* Fertiliser giant buys stake in ex-Mikhail Khodorkovsky’s Apatit
* Phosagro is world’s second largest fertiliser producer
VLADIVOSTOK/MOSCOW, Russia, Sept 5 (Reuters) - Phosagro , a Russian fertiliser company formerly owned by jailed ex-tycoon Mikhail Khodorkovsky, paid $344 million at a state tender to buy back a stake in a vital apatite supplier, Apatit, which was taken over by the state after his conviction.
The onslaught of charges against Khodorkovsky, who says he fell afoul of President Vladimir Putin for his political ambitions, began in 2003 when he and his partners came under suspicion for illegally acquiring a stake in Apatit, producer of an essential component for mineral fertilisers.
Khodorkovsky is serving a 13-year jail term on two separate convictions, including tax fraud and embezzlement, at a prison near the Arctic circle, and is due for release in 2016.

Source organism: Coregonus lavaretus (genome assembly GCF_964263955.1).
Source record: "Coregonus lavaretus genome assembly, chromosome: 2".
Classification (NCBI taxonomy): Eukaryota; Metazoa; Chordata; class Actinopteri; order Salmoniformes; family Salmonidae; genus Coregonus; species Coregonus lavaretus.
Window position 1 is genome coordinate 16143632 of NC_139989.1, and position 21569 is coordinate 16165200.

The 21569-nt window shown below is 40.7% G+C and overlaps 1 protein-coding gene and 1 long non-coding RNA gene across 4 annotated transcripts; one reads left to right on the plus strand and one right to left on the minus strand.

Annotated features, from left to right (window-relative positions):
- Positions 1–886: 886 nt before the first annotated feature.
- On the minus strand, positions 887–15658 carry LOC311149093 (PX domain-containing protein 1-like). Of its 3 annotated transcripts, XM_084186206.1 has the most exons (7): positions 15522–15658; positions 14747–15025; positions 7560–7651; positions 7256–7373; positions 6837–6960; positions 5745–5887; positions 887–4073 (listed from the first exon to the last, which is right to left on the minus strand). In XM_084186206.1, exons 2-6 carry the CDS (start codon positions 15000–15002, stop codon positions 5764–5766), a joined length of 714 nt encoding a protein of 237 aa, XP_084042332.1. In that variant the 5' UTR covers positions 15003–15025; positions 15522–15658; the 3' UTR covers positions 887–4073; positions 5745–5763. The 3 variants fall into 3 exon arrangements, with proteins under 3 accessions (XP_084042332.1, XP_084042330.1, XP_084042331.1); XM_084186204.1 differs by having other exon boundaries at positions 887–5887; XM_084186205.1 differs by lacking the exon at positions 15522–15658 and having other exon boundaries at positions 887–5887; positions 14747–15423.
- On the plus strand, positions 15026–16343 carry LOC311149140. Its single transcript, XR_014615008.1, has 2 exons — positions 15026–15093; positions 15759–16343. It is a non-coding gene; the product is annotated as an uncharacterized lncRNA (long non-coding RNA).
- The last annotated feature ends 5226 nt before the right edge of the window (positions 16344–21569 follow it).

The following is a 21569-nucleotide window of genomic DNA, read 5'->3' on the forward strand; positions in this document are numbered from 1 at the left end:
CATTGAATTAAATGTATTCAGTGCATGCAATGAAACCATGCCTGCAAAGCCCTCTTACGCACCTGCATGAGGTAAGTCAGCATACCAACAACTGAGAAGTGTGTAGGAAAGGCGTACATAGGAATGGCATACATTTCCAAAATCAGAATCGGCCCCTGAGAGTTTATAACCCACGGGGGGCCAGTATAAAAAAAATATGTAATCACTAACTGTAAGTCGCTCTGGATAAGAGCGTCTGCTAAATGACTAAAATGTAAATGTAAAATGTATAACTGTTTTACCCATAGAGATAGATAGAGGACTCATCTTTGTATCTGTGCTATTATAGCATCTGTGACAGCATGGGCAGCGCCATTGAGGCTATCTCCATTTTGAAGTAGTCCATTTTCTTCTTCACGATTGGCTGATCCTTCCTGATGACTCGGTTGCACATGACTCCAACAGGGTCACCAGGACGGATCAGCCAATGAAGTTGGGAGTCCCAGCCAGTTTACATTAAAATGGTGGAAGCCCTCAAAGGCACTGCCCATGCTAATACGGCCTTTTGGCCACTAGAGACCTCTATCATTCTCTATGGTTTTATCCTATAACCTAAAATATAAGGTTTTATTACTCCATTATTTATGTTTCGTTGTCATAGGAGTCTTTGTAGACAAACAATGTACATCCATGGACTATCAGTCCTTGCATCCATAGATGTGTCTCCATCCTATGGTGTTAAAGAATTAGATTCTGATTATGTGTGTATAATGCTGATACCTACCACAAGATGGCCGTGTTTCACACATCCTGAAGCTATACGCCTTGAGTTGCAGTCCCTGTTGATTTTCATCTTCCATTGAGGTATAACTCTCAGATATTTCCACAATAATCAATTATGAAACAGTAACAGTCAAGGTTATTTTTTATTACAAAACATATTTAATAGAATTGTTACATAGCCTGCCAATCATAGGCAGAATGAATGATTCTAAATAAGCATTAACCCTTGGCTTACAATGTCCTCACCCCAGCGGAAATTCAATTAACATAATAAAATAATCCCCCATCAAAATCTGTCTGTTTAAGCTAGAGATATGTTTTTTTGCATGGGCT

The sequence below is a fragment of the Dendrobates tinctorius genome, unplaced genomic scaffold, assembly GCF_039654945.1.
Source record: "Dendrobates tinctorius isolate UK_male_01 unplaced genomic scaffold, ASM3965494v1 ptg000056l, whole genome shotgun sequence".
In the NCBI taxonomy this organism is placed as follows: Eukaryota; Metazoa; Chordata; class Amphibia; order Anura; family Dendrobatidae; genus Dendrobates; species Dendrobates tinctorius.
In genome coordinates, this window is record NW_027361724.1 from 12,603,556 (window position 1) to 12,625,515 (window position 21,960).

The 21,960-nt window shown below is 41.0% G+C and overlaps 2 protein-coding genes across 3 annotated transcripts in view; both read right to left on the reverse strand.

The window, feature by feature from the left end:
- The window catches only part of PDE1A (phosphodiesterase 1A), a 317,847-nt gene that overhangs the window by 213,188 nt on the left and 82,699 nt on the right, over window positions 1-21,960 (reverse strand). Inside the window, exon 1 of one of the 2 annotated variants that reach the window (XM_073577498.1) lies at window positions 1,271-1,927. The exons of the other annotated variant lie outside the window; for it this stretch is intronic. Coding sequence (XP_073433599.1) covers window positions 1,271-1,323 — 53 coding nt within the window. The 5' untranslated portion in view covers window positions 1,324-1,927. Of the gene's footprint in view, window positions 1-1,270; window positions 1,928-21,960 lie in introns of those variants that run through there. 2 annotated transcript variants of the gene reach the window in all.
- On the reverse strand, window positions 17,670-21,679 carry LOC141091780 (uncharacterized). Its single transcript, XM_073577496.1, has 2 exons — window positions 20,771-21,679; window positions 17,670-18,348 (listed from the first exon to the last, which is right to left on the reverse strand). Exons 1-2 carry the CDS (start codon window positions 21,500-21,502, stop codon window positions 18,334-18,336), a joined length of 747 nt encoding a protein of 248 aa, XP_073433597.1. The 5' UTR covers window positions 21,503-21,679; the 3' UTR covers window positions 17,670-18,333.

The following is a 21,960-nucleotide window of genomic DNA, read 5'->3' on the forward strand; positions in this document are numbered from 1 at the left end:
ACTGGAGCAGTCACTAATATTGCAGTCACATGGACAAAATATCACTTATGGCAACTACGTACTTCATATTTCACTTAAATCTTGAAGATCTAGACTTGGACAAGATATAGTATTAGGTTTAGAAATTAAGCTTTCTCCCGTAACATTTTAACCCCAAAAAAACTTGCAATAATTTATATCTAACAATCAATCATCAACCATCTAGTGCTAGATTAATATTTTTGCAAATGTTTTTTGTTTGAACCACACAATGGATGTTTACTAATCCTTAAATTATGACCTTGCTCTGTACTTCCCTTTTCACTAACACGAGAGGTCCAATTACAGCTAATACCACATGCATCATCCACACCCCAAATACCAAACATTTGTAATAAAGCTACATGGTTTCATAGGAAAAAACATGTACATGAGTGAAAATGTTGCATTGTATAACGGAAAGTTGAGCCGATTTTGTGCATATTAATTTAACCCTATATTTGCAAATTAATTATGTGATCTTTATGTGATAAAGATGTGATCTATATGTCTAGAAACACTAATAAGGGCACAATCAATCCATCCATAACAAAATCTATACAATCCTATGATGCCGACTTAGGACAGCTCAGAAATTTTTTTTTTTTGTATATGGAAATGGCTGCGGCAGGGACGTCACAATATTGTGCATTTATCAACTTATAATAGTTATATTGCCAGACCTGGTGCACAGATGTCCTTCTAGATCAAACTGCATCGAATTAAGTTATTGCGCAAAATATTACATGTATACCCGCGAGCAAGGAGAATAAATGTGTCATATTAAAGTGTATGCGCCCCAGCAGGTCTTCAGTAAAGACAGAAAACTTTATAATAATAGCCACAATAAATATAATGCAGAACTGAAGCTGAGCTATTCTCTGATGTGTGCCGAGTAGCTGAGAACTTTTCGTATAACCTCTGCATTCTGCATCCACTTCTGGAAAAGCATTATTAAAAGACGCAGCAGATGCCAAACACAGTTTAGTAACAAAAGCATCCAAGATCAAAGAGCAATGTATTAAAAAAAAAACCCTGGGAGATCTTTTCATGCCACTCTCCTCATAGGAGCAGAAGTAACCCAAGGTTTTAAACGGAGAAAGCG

The state seized the Apatit stake when Khodorkovsky’s empire was being dismantled following his conviction in the first of two trials, which Kremlin critics say were politically charged.
Phosagro’s current owner, Andrei Guryev, was a manager in Khodorkovsky’s Menatep Group, which sold Phosagro and the group’s remaining 50 percent stake in Apatit to its management.
Phosagro, the world’s second-largest phosphate producer after Minnesota-based Mosaic Co, later raised its stake to 57.57 percent shares of Apatit.
Apatit says it is the world’s largest producer of high quality apatite concentrate, a key fertiliser ingredient.
Russia’s Economy Minister Andrei Belousov told reporters in Vladivostok on Wednesday that PhosAgro won the stake at a state tender.
Phosagro offered 11.11 billion roubles ($344 million) for the stake, it said in a statement. The R ussian government previously wanted to sell it for at least 10.5 billion roubles ($325 million).